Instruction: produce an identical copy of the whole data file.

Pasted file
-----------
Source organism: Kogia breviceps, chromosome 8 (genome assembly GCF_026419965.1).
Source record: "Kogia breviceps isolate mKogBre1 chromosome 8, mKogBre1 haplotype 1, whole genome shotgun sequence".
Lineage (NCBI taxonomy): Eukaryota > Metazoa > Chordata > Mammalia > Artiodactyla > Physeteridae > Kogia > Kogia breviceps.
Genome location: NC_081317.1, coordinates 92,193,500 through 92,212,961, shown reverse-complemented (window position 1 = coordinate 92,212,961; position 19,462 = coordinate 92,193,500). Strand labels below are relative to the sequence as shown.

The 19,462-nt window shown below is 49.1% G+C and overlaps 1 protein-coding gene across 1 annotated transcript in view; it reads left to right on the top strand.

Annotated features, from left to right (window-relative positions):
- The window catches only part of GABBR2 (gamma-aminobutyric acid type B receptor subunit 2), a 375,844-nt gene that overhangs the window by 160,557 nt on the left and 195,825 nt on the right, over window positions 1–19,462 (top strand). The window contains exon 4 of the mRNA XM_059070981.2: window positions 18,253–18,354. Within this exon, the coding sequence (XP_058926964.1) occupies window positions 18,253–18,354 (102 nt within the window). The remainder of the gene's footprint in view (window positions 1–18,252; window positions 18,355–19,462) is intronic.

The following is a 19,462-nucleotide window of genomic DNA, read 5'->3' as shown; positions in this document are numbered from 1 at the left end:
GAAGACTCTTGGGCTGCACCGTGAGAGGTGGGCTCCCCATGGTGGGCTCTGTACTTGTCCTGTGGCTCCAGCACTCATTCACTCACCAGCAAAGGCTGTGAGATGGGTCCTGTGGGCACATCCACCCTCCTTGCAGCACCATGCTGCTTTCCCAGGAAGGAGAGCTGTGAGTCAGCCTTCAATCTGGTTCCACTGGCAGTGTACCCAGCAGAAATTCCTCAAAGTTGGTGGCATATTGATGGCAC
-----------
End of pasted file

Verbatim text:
Source organism: Kogia breviceps, chromosome 8 (genome assembly GCF_026419965.1).
Source record: "Kogia breviceps isolate mKogBre1 chromosome 8, mKogBre1 haplotype 1, whole genome shotgun sequence".
Lineage (NCBI taxonomy): Eukaryota > Metazoa > Chordata > Mammalia > Artiodactyla > Physeteridae > Kogia > Kogia breviceps.
Genome location: NC_081317.1, coordinates 92,193,500 through 92,212,961, shown reverse-complemented (window position 1 = coordinate 92,212,961; position 19,462 = coordinate 92,193,500). Strand labels below are relative to the sequence as shown.

The 19,462-nt window shown below is 49.1% G+C and overlaps 1 protein-coding gene across 1 annotated transcript in view; it reads left to right on the top strand.

Annotated features, from left to right (window-relative positions):
- The window catches only part of GABBR2 (gamma-aminobutyric acid type B receptor subunit 2), a 375,844-nt gene that overhangs the window by 160,557 nt on the left and 195,825 nt on the right, over window positions 1–19,462 (top strand). The window contains exon 4 of the mRNA XM_059070981.2: window positions 18,253–18,354. Within this exon, the coding sequence (XP_058926964.1) occupies window positions 18,253–18,354 (102 nt within the window). The remainder of the gene's footprint in view (window positions 1–18,252; window positions 18,355–19,462) is intronic.

The following is a 19,462-nucleotide window of genomic DNA, read 5'->3' as shown; positions in this document are numbered from 1 at the left end:
GAAGACTCTTGGGCTGCACCGTGAGAGGTGGGCTCCCCATGGTGGGCTCTGTACTTGTCCTGTGGCTCCAGCACTCATTCACTCACCAGCAAAGGCTGTGAGATGGGTCCTGTGGGCACATCCACCCTCCTTGCAGCACCATGCTGCTTTCCCAGGAAGGAGAGCTGTGAGTCAGCCTTCAATCTGGTTCCACTGGCAGTGTACCCAGCAGAAATTCCTCAAAGTTGGTGGCATATTGATGGCAC